At any rate, in class last week she shared some of her memories associated with the song "Teen Angel" (which none of us had ever heard before), so I reciprocated by sending her "Boondocks" and sharing some of my memories. I have no idea what her reaction to the song will be, but I sure would like to be a fly on the wall when she listens to it, just to see the look on her face.

(About that scorpion, by the way... I was 20 years old and living in the back bedroom of my grandmother's house. It was 11:30 at night and my grandmother and her 3.1 pound white (not albino!) chihuahua had already been asleep for quite some time. I started running the water for my shower and noticed that the drain was a little clogged. I figured that it was because of my waist-length hair, some of which my stepfather had fished out of my mother's bathtub drain the week before. Suddenly, wavy auburn tendrils began floating up out of the drain. I watched them, fascinated, thinking how odd it was that the bathtub drain would burp up my hair. As they slowly emerged, I began to realize that something was very wrong--these tendrils seemed to be alive, and they were attached to a... scorpion!!! I jumped out of the bathtub, screaming bloody murder, waking the dog, who proceeded to bark his dang fool head off and wake my grandmother. "What is going on?!" I heard her exclaim from across the house. I ran to her bedroom, stark raving naked, and screamed, "Mee-Maw! Come quick! There's a scorpion in my bathtub!" "Hold on," she said, slipping on her houseshoes, straightening her nightcap, scooping up the dog under her left arm and yanking the flimsy, yellow plastic flyswatter off the top of the refrigerator with her right hand. I ran back into my bedroom, shutting the door, waiting for the all-clear. Then I heard, THWACK! whacksplashpowcrunch THWACK! THWACK! THWACK! Then silence. Then, "Get in here and help me! Lift up the toilet seat so I can flush it down." And she dumped the thoroughly flattened scorpion in the toilet and flushed. And flushed again. And again. It took three tries to flush it away, and it wasn't until many weeks had passed that I finally felt safe enough to sit down on that toilet without worrying about getting stung in the behind.)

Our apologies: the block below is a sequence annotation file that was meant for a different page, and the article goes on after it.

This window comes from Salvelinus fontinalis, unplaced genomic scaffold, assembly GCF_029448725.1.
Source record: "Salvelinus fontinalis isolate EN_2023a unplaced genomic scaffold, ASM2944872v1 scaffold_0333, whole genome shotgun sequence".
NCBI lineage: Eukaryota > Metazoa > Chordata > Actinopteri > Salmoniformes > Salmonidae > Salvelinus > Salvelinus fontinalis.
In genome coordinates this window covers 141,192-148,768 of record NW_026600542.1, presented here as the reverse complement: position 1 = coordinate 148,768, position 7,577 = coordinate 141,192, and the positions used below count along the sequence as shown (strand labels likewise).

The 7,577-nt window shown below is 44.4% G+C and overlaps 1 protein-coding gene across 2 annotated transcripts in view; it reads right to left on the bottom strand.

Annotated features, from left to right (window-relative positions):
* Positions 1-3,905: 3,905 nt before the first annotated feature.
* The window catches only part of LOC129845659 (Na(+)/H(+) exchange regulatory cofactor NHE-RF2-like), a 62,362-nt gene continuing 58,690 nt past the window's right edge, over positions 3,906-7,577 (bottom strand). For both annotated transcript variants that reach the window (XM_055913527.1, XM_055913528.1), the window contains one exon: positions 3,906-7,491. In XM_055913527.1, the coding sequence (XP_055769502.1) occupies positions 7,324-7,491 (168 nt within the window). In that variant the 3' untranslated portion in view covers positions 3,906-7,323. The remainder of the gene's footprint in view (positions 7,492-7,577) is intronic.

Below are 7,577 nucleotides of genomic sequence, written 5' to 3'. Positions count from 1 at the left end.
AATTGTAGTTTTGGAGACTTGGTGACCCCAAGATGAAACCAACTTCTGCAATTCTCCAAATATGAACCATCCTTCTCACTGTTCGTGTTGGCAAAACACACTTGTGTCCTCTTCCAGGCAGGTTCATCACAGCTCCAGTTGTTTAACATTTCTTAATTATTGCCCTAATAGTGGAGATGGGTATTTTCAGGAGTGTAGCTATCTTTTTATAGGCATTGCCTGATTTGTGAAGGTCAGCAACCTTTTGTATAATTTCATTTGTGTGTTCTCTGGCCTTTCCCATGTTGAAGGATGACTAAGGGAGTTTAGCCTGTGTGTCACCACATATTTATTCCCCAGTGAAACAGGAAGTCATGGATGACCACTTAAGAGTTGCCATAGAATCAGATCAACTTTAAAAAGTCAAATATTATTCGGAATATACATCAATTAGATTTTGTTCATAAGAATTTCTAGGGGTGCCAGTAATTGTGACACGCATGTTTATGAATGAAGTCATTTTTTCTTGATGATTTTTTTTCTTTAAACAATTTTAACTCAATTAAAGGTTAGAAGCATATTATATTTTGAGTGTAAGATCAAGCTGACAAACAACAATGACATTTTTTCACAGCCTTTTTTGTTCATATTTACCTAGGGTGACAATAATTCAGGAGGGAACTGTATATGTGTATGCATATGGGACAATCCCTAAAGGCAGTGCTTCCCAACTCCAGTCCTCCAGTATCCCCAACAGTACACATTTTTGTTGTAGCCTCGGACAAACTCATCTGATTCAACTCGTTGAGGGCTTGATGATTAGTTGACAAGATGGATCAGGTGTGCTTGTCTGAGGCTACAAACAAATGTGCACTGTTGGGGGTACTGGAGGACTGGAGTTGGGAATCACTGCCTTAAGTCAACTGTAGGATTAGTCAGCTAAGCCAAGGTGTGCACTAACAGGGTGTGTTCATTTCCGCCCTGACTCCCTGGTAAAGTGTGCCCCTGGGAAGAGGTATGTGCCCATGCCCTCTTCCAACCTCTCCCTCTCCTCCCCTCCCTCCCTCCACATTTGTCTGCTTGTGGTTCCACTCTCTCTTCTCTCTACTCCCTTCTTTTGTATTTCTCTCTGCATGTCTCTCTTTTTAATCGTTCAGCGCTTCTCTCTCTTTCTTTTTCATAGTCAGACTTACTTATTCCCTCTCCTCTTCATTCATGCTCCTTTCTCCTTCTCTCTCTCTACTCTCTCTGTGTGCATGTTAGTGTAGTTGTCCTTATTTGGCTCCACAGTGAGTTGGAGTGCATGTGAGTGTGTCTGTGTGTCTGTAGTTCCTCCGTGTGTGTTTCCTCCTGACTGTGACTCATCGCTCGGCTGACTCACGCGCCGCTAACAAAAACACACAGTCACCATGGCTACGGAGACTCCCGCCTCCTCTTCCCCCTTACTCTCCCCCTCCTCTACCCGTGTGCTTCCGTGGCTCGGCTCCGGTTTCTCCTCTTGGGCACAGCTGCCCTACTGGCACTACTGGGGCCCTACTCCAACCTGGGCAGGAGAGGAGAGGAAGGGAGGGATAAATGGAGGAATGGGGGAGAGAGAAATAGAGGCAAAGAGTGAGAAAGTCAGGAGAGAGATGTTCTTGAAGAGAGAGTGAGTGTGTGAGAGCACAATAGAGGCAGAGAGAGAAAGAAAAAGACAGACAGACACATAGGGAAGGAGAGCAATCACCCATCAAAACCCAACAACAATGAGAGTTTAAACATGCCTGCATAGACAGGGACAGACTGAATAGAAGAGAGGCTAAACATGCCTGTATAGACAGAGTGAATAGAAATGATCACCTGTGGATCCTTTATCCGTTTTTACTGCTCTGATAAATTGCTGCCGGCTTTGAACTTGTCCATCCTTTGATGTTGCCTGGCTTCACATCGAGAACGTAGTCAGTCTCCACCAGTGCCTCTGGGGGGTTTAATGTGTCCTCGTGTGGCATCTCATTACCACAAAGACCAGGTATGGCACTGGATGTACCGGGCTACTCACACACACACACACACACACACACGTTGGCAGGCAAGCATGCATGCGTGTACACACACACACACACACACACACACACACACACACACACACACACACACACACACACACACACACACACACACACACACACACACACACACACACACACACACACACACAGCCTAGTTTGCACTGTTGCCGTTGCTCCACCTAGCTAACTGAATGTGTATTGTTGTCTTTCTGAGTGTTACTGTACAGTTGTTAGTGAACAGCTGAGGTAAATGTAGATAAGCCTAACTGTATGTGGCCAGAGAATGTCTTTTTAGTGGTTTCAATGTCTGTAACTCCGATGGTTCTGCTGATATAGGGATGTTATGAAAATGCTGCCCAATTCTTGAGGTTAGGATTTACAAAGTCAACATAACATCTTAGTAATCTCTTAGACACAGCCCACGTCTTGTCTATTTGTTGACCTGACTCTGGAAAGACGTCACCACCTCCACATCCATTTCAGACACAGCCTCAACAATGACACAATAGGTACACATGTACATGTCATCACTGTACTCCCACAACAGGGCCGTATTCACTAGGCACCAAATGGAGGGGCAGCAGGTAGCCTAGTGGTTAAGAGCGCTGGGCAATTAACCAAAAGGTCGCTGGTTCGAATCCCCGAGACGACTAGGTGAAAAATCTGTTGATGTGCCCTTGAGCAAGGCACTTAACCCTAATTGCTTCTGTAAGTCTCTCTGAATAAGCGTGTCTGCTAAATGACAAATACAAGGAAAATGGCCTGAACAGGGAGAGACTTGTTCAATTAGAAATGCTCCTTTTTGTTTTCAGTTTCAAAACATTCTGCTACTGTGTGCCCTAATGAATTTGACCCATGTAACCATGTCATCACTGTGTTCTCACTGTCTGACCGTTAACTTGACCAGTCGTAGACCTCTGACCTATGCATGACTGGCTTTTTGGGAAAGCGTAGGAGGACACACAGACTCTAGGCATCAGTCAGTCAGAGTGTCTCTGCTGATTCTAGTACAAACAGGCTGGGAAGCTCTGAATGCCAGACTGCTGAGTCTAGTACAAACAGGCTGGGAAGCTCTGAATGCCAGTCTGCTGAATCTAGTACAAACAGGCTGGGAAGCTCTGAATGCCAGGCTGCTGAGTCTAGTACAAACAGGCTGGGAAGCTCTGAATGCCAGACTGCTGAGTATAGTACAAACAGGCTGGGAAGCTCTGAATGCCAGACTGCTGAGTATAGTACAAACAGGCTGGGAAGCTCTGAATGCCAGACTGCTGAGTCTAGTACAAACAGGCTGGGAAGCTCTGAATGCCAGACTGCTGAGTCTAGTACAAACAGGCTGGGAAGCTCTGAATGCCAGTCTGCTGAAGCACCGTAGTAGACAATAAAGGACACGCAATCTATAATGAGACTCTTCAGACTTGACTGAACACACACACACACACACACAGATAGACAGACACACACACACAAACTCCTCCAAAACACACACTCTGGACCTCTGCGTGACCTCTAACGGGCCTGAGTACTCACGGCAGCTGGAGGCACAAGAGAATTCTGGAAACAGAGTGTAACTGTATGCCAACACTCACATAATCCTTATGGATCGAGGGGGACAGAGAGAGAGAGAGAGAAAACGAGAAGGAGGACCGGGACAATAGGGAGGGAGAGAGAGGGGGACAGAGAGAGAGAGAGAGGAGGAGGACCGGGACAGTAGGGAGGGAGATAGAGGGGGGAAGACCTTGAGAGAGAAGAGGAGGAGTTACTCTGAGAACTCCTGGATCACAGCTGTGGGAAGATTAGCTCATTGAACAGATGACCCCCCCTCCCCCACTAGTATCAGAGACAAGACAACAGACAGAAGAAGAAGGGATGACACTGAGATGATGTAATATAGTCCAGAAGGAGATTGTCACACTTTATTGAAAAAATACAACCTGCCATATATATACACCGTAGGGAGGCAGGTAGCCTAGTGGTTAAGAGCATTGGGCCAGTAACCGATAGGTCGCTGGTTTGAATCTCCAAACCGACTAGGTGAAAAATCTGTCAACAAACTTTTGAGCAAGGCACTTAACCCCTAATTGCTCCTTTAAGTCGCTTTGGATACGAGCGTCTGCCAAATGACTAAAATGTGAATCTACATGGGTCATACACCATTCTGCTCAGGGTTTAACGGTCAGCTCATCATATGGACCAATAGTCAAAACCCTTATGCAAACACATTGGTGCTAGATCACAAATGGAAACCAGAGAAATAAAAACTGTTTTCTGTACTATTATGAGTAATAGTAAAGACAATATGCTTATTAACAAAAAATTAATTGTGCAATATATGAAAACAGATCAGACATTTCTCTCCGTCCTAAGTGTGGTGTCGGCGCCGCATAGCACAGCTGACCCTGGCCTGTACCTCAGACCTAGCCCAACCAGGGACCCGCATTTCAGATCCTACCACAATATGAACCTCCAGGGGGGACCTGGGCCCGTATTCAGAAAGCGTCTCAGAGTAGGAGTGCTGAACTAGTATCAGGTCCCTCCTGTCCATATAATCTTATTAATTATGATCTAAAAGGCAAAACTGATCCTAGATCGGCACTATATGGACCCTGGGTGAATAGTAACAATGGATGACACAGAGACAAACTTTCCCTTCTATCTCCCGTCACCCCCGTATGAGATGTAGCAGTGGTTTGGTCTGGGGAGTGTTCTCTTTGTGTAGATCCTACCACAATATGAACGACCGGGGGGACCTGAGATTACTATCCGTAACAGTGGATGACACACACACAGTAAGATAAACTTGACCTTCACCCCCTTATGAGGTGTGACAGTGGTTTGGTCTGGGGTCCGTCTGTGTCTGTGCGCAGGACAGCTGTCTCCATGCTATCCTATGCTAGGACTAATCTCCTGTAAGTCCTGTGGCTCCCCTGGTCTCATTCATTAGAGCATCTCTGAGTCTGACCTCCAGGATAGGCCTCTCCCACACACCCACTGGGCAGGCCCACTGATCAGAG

1 comment:

Terri said...

You know, if you're still around in Texas, and looking for a great place to find the best in Country, Alternative Country, and Classic Rock, you should really check out Lonestar 92.5. They are the best radio station, in my opinion, and they dont have too many commercials. Also, they always have great info for the latest music happenings in Texas. You can check them out at , and I'm not just saying that cause I work with them, you just seem like you would really enjoy it.